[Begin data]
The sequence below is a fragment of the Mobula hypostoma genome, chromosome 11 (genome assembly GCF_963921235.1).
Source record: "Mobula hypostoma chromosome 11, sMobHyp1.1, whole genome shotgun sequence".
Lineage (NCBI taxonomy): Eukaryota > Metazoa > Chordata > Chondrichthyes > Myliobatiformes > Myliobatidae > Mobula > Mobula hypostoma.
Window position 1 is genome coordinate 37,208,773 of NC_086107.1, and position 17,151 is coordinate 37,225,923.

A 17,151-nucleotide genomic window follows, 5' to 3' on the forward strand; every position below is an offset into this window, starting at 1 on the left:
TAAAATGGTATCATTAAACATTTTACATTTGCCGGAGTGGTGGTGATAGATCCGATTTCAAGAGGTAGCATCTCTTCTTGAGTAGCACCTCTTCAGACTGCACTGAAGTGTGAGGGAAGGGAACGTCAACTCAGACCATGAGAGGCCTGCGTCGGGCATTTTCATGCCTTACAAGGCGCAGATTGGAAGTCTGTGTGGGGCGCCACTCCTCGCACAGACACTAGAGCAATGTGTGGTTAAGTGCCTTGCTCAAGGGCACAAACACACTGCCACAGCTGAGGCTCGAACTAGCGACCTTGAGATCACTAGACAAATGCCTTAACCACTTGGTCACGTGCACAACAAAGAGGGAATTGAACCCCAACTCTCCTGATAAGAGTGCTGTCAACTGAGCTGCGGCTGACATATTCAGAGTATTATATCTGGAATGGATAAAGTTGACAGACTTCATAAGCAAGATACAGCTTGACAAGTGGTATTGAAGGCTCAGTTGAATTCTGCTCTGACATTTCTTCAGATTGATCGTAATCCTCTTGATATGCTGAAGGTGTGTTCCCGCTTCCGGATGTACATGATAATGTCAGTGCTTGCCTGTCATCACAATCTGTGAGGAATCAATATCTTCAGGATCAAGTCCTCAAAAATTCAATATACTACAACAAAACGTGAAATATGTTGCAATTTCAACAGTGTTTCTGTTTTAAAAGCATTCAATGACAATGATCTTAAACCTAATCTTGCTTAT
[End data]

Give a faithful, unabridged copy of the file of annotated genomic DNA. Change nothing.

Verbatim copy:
The sequence below is a fragment of the Mobula hypostoma genome, chromosome 11 (genome assembly GCF_963921235.1).
Source record: "Mobula hypostoma chromosome 11, sMobHyp1.1, whole genome shotgun sequence".
Lineage (NCBI taxonomy): Eukaryota > Metazoa > Chordata > Chondrichthyes > Myliobatiformes > Myliobatidae > Mobula > Mobula hypostoma.
Window position 1 is genome coordinate 37,208,773 of NC_086107.1, and position 17,151 is coordinate 37,225,923.

A 17,151-nucleotide genomic window follows, 5' to 3' on the forward strand; every position below is an offset into this window, starting at 1 on the left:
TAAAATGGTATCATTAAACATTTTACATTTGCCGGAGTGGTGGTGATAGATCCGATTTCAAGAGGTAGCATCTCTTCTTGAGTAGCACCTCTTCAGACTGCACTGAAGTGTGAGGGAAGGGAACGTCAACTCAGACCATGAGAGGCCTGCGTCGGGCATTTTCATGCCTTACAAGGCGCAGATTGGAAGTCTGTGTGGGGCGCCACTCCTCGCACAGACACTAGAGCAATGTGTGGTTAAGTGCCTTGCTCAAGGGCACAAACACACTGCCACAGCTGAGGCTCGAACTAGCGACCTTGAGATCACTAGACAAATGCCTTAACCACTTGGTCACGTGCACAACAAAGAGGGAATTGAACCCCAACTCTCCTGATAAGAGTGCTGTCAACTGAGCTGCGGCTGACATATTCAGAGTATTATATCTGGAATGGATAAAGTTGACAGACTTCATAAGCAAGATACAGCTTGACAAGTGGTATTGAAGGCTCAGTTGAATTCTGCTCTGACATTTCTTCAGATTGATCGTAATCCTCTTGATATGCTGAAGGTGTGTTCCCGCTTCCGGATGTACATGATAATGTCAGTGCTTGCCTGTCATCACAATCTGTGAGGAATCAATATCTTCAGGATCAAGTCCTCAAAAATTCAATATACTACAACAAAACGTGAAATATGTTGCAATTTCAACAGTGTTTCTGTTTTAAAAGCATTCAATGACAATGATCTTAAACCTAATCTTGCTTAT